At long last, the moment you’ve all been waiting for! The much-anticipated, dearly awaited, mind-blowingly exciting MEDIEVAL BOOKLET has been released for this term. Updates will be made over the next week or so, but any changes will be minor. You can see the full booklet, and print it off should you want it in physical form, on our blog.
If you’ve submitted a seminar, event, or reading group to the medieval booklet, we would love you make a five-minute presentation about it at this term’s MEDIEVAL ROADSHOW, Tuesday 13 October at 5 pm on the OMS Teams Channel. Advertise your events to new medievalists! Show us the texts for your reading group! Offer all the exciting information that didn’t fit in your booklet submission! Please email firstname.lastname@example.org to register your participation.
In the meantime, there are a few events this week and next to have on your radar:
- For those of you new to Oxford, there will be a digital introduction to online sources for medievalists, on Wednesday of Week 1 (14 October) from 2-2.30 pm, hosted by Matthew Holford, Tolkien Curator of Medieval Manuscripts, and Isabel Holowaty, Bodleian History Librarian. More information to follow soon, but mark your calendars now.
- The PERLEGO Network, dedicated to academic research at the interface of text and image, is holding a digital conference from 19-22 October, ‘Critical Perspectives on Image and Text’. There will be some brilliant medieval papers given, and to view the full program and register for the conference you can visit the PERLEGO website.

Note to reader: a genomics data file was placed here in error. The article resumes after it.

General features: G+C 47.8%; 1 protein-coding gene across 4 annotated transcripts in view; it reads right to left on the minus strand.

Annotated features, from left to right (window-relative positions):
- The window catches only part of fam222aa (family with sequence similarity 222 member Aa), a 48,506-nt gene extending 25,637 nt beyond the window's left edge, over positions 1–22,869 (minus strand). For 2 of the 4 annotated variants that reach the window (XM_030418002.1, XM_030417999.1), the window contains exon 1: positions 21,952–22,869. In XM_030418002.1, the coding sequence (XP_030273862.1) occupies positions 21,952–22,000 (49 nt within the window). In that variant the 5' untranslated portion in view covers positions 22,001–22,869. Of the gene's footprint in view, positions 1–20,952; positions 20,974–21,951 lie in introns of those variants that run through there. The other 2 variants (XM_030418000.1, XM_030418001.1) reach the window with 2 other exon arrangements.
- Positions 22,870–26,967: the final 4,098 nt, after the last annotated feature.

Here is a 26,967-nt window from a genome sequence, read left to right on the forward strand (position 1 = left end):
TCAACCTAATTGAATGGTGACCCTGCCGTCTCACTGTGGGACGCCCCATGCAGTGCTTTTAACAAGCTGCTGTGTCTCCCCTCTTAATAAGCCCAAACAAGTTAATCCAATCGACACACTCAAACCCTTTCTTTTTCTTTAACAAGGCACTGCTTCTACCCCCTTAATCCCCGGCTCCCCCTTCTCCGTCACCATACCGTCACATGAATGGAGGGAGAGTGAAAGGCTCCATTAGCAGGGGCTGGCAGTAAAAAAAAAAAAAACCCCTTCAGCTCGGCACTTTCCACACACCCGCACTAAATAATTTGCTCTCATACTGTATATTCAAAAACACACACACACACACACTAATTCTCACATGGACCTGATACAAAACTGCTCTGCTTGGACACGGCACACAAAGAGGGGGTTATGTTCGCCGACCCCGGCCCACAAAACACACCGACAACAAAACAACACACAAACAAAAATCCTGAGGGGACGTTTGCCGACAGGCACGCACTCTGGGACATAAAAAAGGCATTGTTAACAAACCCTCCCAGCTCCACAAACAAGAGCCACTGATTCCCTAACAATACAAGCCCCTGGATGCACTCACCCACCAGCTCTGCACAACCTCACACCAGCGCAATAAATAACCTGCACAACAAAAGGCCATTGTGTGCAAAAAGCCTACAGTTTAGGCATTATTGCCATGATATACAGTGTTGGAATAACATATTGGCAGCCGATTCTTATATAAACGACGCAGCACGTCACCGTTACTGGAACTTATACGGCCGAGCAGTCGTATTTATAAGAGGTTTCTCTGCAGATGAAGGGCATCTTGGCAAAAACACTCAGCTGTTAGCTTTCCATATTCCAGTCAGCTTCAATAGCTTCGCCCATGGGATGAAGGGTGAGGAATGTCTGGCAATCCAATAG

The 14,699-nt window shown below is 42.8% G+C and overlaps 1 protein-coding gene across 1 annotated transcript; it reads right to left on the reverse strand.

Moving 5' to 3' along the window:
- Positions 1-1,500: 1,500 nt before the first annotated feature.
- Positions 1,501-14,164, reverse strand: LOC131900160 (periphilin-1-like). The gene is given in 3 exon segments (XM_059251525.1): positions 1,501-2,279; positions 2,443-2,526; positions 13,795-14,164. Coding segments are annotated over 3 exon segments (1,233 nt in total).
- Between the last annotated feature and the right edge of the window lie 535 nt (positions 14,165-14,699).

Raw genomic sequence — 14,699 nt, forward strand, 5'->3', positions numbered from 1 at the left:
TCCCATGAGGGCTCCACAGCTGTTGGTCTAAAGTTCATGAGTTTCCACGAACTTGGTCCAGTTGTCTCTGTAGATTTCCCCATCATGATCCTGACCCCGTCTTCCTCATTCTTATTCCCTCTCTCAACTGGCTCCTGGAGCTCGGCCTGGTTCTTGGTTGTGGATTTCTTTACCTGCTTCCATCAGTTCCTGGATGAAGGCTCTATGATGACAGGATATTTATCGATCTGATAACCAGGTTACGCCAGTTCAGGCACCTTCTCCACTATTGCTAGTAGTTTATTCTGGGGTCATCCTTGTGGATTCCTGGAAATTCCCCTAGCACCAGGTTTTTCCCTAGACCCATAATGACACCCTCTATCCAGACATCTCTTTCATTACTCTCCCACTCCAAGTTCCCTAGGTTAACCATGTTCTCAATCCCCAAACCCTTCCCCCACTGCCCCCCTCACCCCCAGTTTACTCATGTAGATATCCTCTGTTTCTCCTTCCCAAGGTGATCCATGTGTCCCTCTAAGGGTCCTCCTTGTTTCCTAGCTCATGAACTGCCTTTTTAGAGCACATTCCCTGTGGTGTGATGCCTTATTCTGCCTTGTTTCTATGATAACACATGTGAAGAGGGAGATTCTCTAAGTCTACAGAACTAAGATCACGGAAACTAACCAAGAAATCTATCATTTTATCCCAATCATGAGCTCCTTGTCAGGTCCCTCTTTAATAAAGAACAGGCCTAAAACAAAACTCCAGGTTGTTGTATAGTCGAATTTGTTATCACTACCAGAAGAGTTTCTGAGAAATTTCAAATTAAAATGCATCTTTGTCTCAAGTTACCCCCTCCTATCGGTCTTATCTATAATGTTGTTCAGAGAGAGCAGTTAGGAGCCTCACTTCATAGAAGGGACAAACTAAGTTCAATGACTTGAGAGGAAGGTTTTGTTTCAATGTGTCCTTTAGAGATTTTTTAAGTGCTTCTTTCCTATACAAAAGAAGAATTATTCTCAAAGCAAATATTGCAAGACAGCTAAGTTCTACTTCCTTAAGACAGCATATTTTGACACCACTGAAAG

- One of the perks of online seminars is that we can attend seminars at other institutions without having to travel! This term’s interdisciplinary Earlier Middle Ages Seminars at King’s College London are open to Oxford medievalists, meeting on select Wednesdays (7 October, 21 October, 18 November, and 2 December) at 5:30 pm. Registration links for each lecture can be found in the OMS Digital Calendar.
And for those of you in need of medieval entertainment to sustain you in these strange times, we recommend a new, free to download documentary film on local singing group ‘The Oxford Trobadors’, involving several twelfth century songs, lots of spoken Occitan, and fascinating discussions of the history of the troubadours. Keep an eye on the OMS blog next week for a longer list of podcasts, videos, and blogs to get your medieval fix while working from home!
With all best wishes for the start of term.